The ability to pinpoint interapplication impact is designed to help organizations better identify trouble-spots, even when an application is relying on dynamic resources, any of which may be contributing to the problems. Other features include new detailed performance analysis of the heavy steps in Oracle database execution plans and enhanced tracking of SAP transactions that utilize RFC calls. Precise 9.0 also has a completely revamped J2EE solution to allow for faster detection of poor performing objects in the J2EE tier and a new and more intuitive user interface that can be used by both operations and J2EE experts.
ZIM is still largely relying on a physical infrastructure to support its SAP applications. According to Melman, ZIM's application infrastructure is predominately physical servers--32 servers and 20 databases supporting 3,500 users--but he says that Precise Software has been talking to his organization about the benefits of virtualization. Proponents of server virtualization point to the technology's ability to cut costs by reducing the number of physical servers needed. As equipment is eliminated, data center space is reduced, as well as the amount of energy that's required to power and cool racks of servers. There are also savings in manpower and a boost in time-to-market.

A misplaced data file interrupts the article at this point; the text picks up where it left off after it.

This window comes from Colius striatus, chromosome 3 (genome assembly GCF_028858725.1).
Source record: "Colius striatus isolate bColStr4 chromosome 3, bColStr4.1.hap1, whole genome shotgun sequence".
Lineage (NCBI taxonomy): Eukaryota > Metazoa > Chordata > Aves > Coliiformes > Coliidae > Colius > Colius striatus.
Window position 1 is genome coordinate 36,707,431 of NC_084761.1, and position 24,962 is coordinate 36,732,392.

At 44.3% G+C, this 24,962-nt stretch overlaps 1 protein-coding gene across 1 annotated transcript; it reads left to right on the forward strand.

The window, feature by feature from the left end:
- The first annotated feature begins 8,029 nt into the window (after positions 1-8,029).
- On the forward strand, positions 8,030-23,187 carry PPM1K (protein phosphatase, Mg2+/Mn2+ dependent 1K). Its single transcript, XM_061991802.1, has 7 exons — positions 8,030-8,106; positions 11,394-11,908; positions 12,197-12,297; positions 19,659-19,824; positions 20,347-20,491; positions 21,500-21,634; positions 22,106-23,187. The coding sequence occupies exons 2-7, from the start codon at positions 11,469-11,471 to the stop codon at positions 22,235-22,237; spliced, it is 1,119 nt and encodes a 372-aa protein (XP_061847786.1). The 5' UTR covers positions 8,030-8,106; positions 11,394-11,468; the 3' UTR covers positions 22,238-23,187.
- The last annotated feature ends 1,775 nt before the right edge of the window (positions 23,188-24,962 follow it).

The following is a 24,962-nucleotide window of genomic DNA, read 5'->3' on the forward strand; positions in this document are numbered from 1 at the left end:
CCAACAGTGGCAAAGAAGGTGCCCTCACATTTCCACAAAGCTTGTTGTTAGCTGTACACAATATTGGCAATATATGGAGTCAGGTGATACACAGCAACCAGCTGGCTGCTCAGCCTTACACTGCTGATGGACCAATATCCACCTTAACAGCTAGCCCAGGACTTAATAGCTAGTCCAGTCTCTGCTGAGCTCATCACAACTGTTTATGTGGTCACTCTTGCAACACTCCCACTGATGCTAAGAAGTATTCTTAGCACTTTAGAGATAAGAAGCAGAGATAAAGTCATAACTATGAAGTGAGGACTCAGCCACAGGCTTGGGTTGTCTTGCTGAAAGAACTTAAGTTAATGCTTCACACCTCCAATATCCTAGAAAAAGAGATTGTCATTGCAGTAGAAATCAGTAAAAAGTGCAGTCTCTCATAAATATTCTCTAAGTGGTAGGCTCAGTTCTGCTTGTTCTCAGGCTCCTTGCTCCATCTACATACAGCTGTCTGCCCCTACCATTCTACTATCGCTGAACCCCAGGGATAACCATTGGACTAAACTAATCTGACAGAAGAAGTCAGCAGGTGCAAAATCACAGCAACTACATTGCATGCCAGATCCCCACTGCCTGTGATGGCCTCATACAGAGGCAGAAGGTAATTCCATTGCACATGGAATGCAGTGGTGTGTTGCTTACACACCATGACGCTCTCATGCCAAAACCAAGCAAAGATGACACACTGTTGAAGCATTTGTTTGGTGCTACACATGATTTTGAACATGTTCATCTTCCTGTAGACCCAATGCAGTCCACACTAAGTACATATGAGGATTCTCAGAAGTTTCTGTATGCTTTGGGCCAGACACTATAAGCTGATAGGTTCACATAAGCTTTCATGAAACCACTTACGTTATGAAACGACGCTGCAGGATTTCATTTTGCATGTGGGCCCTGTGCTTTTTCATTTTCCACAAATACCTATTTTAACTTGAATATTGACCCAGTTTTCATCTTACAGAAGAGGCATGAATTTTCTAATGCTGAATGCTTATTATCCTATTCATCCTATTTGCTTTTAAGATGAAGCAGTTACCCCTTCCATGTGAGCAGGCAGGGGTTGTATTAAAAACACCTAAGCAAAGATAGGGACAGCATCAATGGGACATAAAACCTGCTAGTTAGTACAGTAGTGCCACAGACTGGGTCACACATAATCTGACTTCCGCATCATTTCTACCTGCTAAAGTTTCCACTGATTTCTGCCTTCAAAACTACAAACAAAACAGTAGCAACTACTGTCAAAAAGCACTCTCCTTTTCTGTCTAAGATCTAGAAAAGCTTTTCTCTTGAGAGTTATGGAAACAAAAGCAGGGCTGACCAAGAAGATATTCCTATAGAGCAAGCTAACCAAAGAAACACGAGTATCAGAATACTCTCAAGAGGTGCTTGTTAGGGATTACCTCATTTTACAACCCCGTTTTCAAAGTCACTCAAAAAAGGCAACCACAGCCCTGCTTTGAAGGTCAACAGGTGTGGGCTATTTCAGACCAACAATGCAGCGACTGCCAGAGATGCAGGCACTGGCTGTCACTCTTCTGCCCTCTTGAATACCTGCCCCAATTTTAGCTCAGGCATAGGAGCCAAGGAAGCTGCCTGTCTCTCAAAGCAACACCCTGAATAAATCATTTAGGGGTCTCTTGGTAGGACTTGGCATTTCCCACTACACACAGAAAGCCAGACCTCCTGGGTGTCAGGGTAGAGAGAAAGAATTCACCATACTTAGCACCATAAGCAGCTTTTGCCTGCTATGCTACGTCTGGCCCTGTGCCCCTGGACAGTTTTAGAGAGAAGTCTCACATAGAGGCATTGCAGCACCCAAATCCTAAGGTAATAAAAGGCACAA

But organizations are still somewhat hesitant to move their mission-critical systems to a virtualized and cloud computing environment because there's less control, Gilad says. "Many people are afraid to move to the cloud because they don't know what the impact will be to their applications," he says. That's why it's important to leverage IT management software that helps them automate, isolate and correlate problems that can occur in virtualized environments.
As for ZIM's Melman, he says his organization is particularly interested in Precise 9.0's new features that will enable BI query performance analysis, portal customization, business transaction analysis and online scoreboard functions. Moreover, since testing and now using the new software, Melman and his team were able to identify some issues with their virtual environment, which ZIM is only starting to implement. "We were able to recognize the difference between our new VMware application servers and the physical ones. The VMware application servers had newer and stronger CPUs, but the CPU usage was heavier than the physical ones for the same load," he says. "This information was sent to the systems group for further analysis, and we have stopped adding new VMware application servers into production until we fully understand the issue."
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